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Old 02-12-2020, 09:36 AM   #12
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If I were a driver the idea of seat belts would scare me.

I have a horrible vision of being in a bus on its side, on fire and having 20 kids that need help getting out of their seatbelts.

I drove a bus once that had seatbelts for the kids. The key chain had a seatbelt cutter on it and there was another one hanging from the engine cover. They wanted to be sure the driver always had one handy.
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Old 02-12-2020, 11:13 AM   #13
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Quote:
Originally Posted by Booyah45828 View Post
They can make all the calls for seatbelts that they want, but there is no way to enforce their use while in route, and the whiplash from the seatbelt usage in this scenario would likely have rendered the same result in injuries.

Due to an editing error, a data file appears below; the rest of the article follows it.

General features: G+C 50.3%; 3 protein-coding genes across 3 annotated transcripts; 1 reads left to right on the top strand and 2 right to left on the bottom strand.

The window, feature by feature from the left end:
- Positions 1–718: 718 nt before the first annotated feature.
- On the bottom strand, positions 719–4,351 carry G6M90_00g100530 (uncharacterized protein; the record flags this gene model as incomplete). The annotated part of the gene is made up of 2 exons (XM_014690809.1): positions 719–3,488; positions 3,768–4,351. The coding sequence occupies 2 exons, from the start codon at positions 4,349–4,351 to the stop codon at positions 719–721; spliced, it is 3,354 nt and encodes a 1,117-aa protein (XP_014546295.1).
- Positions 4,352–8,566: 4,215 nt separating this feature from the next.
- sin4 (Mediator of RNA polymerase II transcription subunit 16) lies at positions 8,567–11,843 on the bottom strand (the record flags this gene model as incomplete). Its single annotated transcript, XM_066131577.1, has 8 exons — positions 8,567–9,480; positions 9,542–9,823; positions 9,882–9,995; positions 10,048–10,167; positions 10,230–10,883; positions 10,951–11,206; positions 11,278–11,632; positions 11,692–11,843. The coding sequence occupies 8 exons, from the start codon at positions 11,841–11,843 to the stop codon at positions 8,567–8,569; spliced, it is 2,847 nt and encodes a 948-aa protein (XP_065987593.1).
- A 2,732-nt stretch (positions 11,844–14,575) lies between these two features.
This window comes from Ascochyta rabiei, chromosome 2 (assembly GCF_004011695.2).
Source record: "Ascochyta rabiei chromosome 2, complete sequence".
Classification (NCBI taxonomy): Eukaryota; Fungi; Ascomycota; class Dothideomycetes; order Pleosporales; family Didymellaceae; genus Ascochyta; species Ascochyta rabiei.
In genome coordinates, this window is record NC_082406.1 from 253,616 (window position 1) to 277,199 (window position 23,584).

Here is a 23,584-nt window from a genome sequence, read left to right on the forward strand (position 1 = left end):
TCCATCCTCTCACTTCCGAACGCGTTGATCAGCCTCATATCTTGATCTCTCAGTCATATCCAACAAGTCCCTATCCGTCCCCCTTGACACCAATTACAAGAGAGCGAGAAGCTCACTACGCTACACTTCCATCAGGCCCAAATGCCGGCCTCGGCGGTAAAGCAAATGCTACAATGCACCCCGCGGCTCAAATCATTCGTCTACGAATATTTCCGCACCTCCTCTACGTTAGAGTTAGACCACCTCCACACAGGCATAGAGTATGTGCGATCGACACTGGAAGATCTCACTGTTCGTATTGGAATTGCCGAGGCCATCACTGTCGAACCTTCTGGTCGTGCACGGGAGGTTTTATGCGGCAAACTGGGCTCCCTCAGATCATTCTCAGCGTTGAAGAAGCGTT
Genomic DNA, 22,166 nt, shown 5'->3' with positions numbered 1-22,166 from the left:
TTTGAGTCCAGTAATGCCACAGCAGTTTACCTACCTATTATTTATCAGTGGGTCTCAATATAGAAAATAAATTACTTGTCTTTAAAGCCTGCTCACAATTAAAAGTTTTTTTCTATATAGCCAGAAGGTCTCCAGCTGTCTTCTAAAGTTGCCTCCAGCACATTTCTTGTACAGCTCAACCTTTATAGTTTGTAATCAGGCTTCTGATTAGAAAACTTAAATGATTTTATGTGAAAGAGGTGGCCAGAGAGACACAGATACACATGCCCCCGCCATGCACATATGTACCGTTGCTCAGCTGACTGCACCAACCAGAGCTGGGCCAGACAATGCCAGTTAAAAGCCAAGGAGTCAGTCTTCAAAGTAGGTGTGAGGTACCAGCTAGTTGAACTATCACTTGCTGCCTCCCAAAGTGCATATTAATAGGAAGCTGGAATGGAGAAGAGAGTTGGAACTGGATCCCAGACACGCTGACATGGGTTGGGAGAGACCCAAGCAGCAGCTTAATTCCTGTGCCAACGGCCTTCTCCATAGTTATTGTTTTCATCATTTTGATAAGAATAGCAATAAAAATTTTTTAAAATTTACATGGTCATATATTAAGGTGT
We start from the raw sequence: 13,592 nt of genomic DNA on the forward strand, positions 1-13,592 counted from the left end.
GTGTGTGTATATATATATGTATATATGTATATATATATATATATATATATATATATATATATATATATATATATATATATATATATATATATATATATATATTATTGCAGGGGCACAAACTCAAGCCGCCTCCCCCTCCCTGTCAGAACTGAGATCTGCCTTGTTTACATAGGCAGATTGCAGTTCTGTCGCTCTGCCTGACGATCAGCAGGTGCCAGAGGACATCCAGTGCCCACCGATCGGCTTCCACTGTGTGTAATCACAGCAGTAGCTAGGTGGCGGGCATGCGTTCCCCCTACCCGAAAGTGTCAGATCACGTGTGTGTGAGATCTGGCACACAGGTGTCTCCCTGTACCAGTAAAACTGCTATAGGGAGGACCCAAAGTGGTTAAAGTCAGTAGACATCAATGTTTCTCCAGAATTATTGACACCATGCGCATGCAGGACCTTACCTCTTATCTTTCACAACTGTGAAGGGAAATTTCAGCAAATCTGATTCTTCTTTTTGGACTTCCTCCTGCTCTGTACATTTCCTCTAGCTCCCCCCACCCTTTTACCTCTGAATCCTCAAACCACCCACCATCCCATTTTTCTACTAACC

And nobody ever mentions car/booster seats in busses, which are supposed to be used up until a child is around 10. Or how do you design a system that will fit every body that will be in them, a kindergartener that weighs 50 lbs to a high schooler that weighs 300+?

Look at school bus fatality stats. More die getting on and off of them then they do riding in them. Last stats I recall said that on average 9 kids die each year on a school bus. One is too many, but would seat belts actually curb that number? I think not.
We only use booster seats for special needs children that are inclined to wander or are unable to stay in their seats.

You should see the statistics for letting your kid ride the school bus to school versus driving them there. The chances of getting a fatality while riding the bus is incredibly lower than taking a car.